I was wondering if we could discuss this issue a bit. For the purposes of simple exposure control, it seems common to store the log of the luminance of each pixel in your luminance texture. That way, when you sample the 1x1 mip map level and exponentiate it, you end up with the geometric mean luminance of the scene. This is done to prevent small, bright lights from dimming the scene.
I find that this works really well, but perhaps a little too well. I am using a 16F texture, and so the brightest pixel I can have is 65355. If I have a really dark nighttime scene, such that things look barely visible without any lights, and then I point a bright spotlight at the player (just a disc with a 65355-unit emission), it hardly affects the exposure at all. I would expect a bright light to sort of blind the player a bit and ruin her dark adaptation, so that the rest of the scene looks really dark. I have found that the light needs to cover nearly 20% of the pixels on the screen before it begins to have this effect.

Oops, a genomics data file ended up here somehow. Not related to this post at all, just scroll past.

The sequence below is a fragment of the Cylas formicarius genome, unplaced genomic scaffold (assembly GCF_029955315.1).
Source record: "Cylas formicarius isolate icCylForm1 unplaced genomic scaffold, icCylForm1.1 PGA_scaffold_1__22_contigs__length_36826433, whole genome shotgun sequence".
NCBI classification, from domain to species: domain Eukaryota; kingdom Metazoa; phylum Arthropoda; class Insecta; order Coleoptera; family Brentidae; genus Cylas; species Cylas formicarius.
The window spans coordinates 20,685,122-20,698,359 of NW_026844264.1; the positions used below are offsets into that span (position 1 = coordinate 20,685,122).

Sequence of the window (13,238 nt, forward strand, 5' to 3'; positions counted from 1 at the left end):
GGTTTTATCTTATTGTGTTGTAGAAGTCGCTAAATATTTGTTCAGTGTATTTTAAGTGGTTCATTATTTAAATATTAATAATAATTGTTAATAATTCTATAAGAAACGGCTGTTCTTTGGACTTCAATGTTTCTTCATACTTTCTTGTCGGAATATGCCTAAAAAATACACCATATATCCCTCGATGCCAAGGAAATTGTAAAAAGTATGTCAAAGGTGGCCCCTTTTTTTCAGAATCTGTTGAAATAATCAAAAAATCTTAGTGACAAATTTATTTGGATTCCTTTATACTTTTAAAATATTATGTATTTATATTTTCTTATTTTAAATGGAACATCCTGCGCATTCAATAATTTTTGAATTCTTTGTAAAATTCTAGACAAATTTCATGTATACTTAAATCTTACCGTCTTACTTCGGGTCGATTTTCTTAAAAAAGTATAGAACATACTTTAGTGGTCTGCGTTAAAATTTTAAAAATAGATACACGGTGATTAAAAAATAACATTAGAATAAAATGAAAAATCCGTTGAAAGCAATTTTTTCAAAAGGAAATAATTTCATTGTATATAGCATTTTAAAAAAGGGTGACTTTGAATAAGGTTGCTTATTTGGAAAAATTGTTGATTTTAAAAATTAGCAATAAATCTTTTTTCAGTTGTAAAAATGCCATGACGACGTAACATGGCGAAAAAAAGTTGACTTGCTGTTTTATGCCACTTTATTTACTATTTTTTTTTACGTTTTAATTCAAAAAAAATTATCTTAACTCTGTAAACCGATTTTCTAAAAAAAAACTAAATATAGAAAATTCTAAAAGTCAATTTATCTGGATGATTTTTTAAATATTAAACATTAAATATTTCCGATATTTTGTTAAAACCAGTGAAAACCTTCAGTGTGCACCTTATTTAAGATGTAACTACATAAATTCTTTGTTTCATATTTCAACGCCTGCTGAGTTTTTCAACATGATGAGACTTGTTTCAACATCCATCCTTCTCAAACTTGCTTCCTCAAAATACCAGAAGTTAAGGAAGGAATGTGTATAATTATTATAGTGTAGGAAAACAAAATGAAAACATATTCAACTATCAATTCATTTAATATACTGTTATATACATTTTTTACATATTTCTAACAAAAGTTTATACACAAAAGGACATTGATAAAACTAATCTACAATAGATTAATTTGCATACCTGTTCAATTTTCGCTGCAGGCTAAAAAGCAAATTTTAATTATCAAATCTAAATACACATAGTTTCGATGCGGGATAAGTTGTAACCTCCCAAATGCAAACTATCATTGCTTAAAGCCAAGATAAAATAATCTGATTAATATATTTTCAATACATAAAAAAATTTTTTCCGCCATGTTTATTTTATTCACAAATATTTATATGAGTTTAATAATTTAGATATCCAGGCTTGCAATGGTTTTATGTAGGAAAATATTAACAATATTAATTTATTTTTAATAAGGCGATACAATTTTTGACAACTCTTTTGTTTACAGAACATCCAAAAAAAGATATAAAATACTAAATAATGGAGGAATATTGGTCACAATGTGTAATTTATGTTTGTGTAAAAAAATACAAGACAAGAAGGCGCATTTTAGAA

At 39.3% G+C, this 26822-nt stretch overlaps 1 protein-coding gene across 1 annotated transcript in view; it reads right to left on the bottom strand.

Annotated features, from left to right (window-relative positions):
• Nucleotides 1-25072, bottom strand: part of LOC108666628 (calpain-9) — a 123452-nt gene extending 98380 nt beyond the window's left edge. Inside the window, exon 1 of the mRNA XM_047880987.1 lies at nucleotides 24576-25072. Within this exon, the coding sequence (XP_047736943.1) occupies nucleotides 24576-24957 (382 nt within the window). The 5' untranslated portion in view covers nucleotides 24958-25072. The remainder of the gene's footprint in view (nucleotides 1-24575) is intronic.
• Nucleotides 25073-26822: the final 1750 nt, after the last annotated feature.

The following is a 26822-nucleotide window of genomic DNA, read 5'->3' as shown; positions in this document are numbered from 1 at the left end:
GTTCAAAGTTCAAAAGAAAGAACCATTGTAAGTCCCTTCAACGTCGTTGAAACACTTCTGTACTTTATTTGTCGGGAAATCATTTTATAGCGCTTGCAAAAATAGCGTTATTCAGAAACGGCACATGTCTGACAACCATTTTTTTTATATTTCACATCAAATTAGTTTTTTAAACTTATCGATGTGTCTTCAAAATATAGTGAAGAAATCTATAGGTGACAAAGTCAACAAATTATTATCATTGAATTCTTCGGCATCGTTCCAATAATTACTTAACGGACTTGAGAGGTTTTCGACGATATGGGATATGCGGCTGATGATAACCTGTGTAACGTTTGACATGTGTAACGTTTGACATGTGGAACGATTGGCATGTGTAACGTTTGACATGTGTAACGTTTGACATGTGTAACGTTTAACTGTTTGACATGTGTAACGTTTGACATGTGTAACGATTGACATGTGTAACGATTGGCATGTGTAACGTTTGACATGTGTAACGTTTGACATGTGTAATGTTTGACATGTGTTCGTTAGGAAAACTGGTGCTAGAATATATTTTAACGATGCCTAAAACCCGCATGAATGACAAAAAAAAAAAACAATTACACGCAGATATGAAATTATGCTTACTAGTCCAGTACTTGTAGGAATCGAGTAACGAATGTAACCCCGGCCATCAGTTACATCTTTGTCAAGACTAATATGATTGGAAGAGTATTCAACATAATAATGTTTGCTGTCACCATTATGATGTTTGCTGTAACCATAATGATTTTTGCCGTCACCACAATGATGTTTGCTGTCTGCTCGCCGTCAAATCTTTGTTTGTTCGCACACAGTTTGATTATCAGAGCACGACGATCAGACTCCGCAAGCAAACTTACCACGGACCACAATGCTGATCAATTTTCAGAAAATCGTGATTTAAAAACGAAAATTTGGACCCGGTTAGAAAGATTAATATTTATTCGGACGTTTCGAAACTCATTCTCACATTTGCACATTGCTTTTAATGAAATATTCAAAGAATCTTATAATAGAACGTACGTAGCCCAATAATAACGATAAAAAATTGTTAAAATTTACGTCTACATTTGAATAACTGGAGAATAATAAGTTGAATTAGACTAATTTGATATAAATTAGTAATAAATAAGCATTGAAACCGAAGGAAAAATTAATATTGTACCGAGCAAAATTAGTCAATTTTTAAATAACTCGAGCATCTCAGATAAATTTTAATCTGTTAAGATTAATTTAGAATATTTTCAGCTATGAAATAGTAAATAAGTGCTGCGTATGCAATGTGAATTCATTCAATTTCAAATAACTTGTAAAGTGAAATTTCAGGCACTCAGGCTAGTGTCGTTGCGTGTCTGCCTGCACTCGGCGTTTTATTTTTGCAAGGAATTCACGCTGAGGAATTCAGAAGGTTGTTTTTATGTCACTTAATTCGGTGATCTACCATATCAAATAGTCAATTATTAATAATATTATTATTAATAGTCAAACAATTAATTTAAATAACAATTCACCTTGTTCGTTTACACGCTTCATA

So I switched over to using an arithmetic mean (just got rid of the log/exp on each end) and now it works more like what I would expect.
If you were in my shoes, would you switch to an arithmetic mean, or would you try to find exposure settings that will work better with a geometric mean?
FWIW, my exposure-control/calibration function is just hdrColor*key/avgLum, where key is an artist-chosen float value, and avgLum is the mean luminance (float). After that, I'm tone mapping with Hable's filmic curve. If you have any suggestions on how to improve it, that would be most helpful. I suppose I could also experiment with histograms and so forth, but I'm not sure if they're meant to solve this particular problem.